Truth is, though, the city has all but made sure no one really cared outside of a few hundred golfers. What may be saddest for me today, though, is seeing that while War Memorial will remain open for its traditional Classic this week, then close after Sunday’s final round, they probably shouldn’t have bothered with it. I’ll address that momentarily.

If you played either of these courses recently, you’d see why play is down. What the City of Little Rock and Parks and Rec failed to tell the board of directors (and who on there plays golf?) and the mayor (who I’d guess has never played golf and may not be able to find the local courses) is that they apparently quit taking care of anything but basic mowing since the year started. At Hindman, from midsummer last year on, there were large areas of no grass on fairways, thick and bouncy turf on the greens, and more examples of a lack of full attention.

But War Memorial is the biggest shock for me. I played there yesterday (Sunday, June 30). They have their 87th Classic coming up starting Thursday. Point of fact: Initially, reporters on hand for the decisive City Board meeting about the courses reported that the facilities would close June 28. Obviously, somebody had to remind our non-golf-playing mayor later that “Hey, Mr. Mayor, War Memorial already has an ASGA-designated golf tournament scheduled there, the Fourth of July Classic, you know, the one they’ve played there since 1933.” And our mayor likely then said, “OK, we’ll close it on July 5. They can play their Fourth of July Classic.”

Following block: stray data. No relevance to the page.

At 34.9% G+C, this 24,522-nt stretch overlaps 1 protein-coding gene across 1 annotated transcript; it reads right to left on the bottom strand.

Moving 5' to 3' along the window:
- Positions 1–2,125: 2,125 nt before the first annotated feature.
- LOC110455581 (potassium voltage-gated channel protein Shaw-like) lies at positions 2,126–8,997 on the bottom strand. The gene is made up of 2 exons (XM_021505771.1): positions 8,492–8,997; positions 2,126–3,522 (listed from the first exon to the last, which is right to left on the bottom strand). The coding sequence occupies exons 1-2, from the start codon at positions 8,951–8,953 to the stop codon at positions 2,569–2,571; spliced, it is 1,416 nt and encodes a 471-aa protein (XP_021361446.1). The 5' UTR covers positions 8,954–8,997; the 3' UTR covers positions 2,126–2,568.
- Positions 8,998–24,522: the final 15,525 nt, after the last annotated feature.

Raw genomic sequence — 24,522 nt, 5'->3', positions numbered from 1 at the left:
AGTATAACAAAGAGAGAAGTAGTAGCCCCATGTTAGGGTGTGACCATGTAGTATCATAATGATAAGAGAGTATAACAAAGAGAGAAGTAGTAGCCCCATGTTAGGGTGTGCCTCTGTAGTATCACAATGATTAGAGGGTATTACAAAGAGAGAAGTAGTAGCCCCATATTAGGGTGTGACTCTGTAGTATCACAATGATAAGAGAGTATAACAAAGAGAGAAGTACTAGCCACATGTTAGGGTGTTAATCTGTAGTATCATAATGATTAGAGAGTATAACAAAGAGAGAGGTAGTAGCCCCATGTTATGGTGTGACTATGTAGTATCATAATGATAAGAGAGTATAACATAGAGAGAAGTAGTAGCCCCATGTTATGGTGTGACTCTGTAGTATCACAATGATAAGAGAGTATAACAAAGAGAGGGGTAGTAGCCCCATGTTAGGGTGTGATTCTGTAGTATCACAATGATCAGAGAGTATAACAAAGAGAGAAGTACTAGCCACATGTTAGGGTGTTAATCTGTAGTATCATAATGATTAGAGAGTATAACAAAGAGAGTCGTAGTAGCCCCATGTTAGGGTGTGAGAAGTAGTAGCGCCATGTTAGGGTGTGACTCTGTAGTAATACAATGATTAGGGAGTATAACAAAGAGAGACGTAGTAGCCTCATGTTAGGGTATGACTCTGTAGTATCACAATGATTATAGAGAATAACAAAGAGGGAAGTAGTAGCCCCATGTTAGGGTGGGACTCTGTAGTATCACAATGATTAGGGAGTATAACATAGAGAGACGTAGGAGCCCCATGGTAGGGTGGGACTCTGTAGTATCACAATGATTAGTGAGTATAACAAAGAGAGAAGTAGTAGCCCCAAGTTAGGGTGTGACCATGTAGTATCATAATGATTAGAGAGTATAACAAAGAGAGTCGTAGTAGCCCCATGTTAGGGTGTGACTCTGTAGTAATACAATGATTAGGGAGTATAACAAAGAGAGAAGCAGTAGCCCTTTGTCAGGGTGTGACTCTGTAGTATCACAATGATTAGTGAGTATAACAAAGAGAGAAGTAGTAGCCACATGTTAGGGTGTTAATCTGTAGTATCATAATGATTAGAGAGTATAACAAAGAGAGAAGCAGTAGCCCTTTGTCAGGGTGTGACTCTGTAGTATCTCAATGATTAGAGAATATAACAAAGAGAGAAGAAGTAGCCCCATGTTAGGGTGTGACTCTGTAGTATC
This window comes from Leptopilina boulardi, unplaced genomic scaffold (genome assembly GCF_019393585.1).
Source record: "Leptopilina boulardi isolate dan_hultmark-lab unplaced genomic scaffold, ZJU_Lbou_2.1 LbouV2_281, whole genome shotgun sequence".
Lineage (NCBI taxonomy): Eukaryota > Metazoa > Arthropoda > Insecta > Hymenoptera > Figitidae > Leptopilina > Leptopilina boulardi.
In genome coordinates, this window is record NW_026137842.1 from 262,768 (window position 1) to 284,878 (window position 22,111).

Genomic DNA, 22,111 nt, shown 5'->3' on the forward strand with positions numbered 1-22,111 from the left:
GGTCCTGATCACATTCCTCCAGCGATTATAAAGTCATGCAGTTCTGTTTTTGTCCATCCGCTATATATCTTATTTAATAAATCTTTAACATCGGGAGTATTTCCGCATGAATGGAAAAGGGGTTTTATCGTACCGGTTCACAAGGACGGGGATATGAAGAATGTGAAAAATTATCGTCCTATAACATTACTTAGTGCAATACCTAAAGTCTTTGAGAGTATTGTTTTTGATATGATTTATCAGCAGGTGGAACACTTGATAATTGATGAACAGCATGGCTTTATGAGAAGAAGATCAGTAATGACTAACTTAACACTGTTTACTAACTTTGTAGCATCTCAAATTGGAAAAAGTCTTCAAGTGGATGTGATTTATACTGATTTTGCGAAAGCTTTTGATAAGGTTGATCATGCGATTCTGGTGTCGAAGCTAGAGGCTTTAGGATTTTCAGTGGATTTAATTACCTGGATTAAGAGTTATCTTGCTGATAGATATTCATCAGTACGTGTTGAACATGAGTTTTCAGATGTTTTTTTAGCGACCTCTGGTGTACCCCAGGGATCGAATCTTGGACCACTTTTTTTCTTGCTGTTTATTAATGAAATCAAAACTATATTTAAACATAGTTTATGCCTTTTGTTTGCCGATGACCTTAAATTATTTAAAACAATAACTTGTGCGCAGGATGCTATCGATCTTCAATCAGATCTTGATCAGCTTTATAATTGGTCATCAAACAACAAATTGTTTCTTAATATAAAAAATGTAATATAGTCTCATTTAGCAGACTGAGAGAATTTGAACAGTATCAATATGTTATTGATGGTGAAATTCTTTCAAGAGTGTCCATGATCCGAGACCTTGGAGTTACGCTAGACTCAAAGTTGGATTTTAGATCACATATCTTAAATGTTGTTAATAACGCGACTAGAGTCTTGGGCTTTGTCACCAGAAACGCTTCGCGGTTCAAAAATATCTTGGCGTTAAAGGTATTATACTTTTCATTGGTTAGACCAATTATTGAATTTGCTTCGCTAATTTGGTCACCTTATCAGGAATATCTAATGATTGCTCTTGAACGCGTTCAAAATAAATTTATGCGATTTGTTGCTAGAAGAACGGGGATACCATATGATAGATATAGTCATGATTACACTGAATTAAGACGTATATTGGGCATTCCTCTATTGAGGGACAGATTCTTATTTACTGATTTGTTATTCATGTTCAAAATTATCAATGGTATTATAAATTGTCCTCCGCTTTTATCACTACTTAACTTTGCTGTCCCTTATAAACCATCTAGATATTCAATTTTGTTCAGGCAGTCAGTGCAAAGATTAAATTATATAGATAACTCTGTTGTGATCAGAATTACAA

Being as he told me via Twitter the course would now close July 5 (actually, it will be at end-of-day July 7), I don’t think it ever dawned on him the Classic is not a one-day, July 4 event, but rather a three-day tournament.

Anyway, I found War Memorial’s greens Sunday almost unplayable for anything but the most casual of rounds. There doesn’t appear to be much effort to prep the course for a major tournament, not like in years’ past. And by major, I mean that for years and years the Arkansas State Golf Association folks and the better amateurs in the state have praised this event as being one of Arkansas’s “major” tournaments along with the ASGA’s stroke play and match play events and the Maumelle Classic, even if it’s staged on a course now better suited for windmills and clowns’ mouths. For gosh sakes, just look at the names of some past winners: PGA golfers John Daly, Stan Lee and Ken Duke (Ken, now playing the PGA Tour Champions senior circuit, was the first to win three in a row); state Hall of Famer Chris Jenkins literally owned the trophy for what seemed like a generation, when he wasn’t outdueled at the finish by Jay Fox, Alex Carpenter, Joey Nichols or couple others.